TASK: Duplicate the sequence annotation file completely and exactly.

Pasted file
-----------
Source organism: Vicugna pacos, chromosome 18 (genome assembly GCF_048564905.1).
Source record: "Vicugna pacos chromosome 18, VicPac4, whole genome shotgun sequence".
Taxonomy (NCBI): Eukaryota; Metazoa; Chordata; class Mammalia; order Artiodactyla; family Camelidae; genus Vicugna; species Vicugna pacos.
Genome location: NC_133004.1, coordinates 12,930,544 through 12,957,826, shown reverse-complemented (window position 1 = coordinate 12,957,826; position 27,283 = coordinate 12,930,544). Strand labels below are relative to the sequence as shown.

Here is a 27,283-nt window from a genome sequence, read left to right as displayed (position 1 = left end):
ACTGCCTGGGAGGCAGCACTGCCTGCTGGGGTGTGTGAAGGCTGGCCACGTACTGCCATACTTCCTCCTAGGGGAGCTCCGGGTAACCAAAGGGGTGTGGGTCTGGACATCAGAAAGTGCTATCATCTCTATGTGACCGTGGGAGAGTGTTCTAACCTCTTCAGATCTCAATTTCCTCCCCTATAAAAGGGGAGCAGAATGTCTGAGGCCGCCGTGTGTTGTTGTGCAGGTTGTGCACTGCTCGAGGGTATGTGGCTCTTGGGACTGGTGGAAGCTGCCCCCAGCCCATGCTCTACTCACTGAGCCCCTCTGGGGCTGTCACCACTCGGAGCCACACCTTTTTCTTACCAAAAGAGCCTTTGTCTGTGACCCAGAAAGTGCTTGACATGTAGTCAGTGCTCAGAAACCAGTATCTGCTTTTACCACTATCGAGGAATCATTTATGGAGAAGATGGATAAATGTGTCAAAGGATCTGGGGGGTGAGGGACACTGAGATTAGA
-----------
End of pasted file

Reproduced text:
Source organism: Vicugna pacos, chromosome 18 (genome assembly GCF_048564905.1).
Source record: "Vicugna pacos chromosome 18, VicPac4, whole genome shotgun sequence".
Taxonomy (NCBI): Eukaryota; Metazoa; Chordata; class Mammalia; order Artiodactyla; family Camelidae; genus Vicugna; species Vicugna pacos.
Genome location: NC_133004.1, coordinates 12,930,544 through 12,957,826, shown reverse-complemented (window position 1 = coordinate 12,957,826; position 27,283 = coordinate 12,930,544). Strand labels below are relative to the sequence as shown.

Here is a 27,283-nt window from a genome sequence, read left to right as displayed (position 1 = left end):
ACTGCCTGGGAGGCAGCACTGCCTGCTGGGGTGTGTGAAGGCTGGCCACGTACTGCCATACTTCCTCCTAGGGGAGCTCCGGGTAACCAAAGGGGTGTGGGTCTGGACATCAGAAAGTGCTATCATCTCTATGTGACCGTGGGAGAGTGTTCTAACCTCTTCAGATCTCAATTTCCTCCCCTATAAAAGGGGAGCAGAATGTCTGAGGCCGCCGTGTGTTGTTGTGCAGGTTGTGCACTGCTCGAGGGTATGTGGCTCTTGGGACTGGTGGAAGCTGCCCCCAGCCCATGCTCTACTCACTGAGCCCCTCTGGGGCTGTCACCACTCGGAGCCACACCTTTTTCTTACCAAAAGAGCCTTTGTCTGTGACCCAGAAAGTGCTTGACATGTAGTCAGTGCTCAGAAACCAGTATCTGCTTTTACCACTATCGAGGAATCATTTATGGAGAAGATGGATAAATGTGTCAAAGGATCTGGGGGGTGAGGGACACTGAGATTAGA